A phrase is a group of words that make a unit of syntax with a single grammatical function.

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Where does “beat around the bush” come from?

Where does the expression "beat around the bush" come from?
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7answers
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What does the phrase “ungodly hour” really mean?

When I hear people speak of "this ungodly hour" they are usually complaining about being awake (or especially working) earlier than they are accustomed. But why is this called ungodly? It would seem ...
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6answers
960 views

Is there an aphorism for doing a self-defeating act?

Is there a witty turn of phrase that indicates one's performing an act that, in its doing, undermines, contravenes, or obviates itself? This question relates to a similar idea, but I have it in my ...
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7answers
700 views

What do you call a circular paved protuberance added to a paved street?

I used to own a house located in a modern suburban street with a circular protuberance, a circular paved (tarred) surface appended to the paved street it was part of. Four houses with their gardens ...
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1answer
215 views

Is it okay to say “that which”?

I know that there are certain times to use "that" (for restricting the noun) and certain times to use "which" (for adding information). How about "that which"?: Truth is that which conforms to ...
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Is ‘on (in) a tear’ a popular idiom?

I was drawn to the phrase, ‘on a tear’ that I heard in audio in this week’s Barron’s magazine (June 6) reporting the good sales and profit performance of U.S. sneaker chain, Foot Locker: It says: ...
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1answer
374 views

“The proverbial wedding ring”?

In old books, I keep coming accross the saying, ...is so transparent it could pass through the proverbial wedding ring. What does this mean?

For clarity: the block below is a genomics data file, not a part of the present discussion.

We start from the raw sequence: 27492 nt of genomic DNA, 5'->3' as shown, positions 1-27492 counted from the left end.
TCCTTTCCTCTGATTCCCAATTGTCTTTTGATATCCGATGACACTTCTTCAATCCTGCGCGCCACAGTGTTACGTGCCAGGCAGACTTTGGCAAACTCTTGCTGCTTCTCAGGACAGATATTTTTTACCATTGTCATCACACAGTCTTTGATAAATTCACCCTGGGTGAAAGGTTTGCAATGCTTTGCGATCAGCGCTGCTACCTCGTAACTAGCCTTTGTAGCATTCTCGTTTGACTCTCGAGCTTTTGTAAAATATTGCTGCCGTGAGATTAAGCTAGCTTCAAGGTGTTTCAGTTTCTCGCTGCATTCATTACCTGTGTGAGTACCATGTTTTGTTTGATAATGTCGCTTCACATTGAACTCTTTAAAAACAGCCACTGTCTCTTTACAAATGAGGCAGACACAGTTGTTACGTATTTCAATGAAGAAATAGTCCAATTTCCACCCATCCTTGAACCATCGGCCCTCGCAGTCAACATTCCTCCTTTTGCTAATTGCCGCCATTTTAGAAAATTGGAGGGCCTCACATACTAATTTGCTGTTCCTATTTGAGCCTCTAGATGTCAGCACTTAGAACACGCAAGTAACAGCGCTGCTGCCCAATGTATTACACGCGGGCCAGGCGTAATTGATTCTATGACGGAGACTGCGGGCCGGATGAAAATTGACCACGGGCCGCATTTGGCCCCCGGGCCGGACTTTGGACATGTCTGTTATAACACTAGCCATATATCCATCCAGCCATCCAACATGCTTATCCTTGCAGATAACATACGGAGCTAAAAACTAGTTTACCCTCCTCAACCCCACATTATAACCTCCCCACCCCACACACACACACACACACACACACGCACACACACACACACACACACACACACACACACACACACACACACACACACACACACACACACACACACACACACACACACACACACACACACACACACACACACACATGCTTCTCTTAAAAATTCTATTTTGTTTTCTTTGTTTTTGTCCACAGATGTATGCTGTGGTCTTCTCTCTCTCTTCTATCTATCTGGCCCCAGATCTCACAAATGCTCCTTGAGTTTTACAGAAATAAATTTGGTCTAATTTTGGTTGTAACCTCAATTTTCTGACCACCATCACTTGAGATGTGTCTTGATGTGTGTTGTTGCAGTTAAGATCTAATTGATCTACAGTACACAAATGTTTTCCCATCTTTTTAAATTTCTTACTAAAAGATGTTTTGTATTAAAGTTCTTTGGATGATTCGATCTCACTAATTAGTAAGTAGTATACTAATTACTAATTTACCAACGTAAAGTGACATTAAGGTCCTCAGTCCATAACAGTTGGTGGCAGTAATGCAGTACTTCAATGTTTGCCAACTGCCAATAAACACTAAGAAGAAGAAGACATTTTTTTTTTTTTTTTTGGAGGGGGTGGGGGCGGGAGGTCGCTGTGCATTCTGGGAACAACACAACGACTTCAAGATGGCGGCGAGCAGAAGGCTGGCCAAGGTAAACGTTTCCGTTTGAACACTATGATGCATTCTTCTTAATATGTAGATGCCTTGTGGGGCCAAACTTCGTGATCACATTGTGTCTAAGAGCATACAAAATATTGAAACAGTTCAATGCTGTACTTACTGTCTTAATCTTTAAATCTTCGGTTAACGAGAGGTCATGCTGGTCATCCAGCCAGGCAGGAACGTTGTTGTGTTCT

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2answers
6k views

The meaning and origin of “hedge your bets”

What exactly does it mean? And what is the origin of the phrase "hedge your bets"?
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19k views

Difference between “On your mark, get set, go” and “Ready, steady, go”

Watching Kipper with my son tonight, I was struck by the phrase "Ready, steady, go!" I don't often hear this sequence. In my upbringing, it has been mostly "On your mark, get set, go!" I had ...
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7answers
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Where does “Going out on a limb” come from?

I know that the phrase, "I'm going out on a limb here" means either to take a risk or hazard a guess, but where does it come from? As in, what did it originally refer to before it became an idiom?
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6answers
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What does “to take someone at face value” mean?

What does this mean? I hear it often, but not sure what its meaning is. I think it means to believe what they are saying without proof.
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2answers
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Where does “pull it off” come from?

"to pull it off" was at one time used meaning "to win." And in sentences such as, I don't think you can pull it off. , it often implies the idea of "success." But how did this expression ...
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5answers
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What does “hit me like a two-by-four” mean?

What does this sentence mean? This observation hit me like a two-by-four Source.
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3answers
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“Cheese and rice”?

A new girl started at the office, and she's quite a peculiar character. She moved here from Alabama and is definitely the excitable type. Every office has one I guess. One thing she says every now ...
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3answers
352 views

Doubt about the subject in this phrase: I, me, or myself?

At the end of the evening, the bar was almost empty, with only [I/?] and a very cheerful and pleasant lady I met in the last minutes of the meeting. What is the correct form in this case? My ...
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11answers
5k views

Idiom for the phrase “someone who gets what he deserved”

Is there an idiom for someone who gets what he deserved? Like someone receiving punishment for his evil deeds or someone getting awarded for his good deeds?
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4answers
642 views

What is the grammar behind “Thanks be to God”?

What is the grammatical interpretation of the phrase? I don't understand what verb tense or voice is used.
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3answers
3k views

On the brink/verge/edge of

With on the brink/verge/edge of, is there a distinct difference between these, or do they have more or less the same meaning? Which one is the most informal? Is it all about context?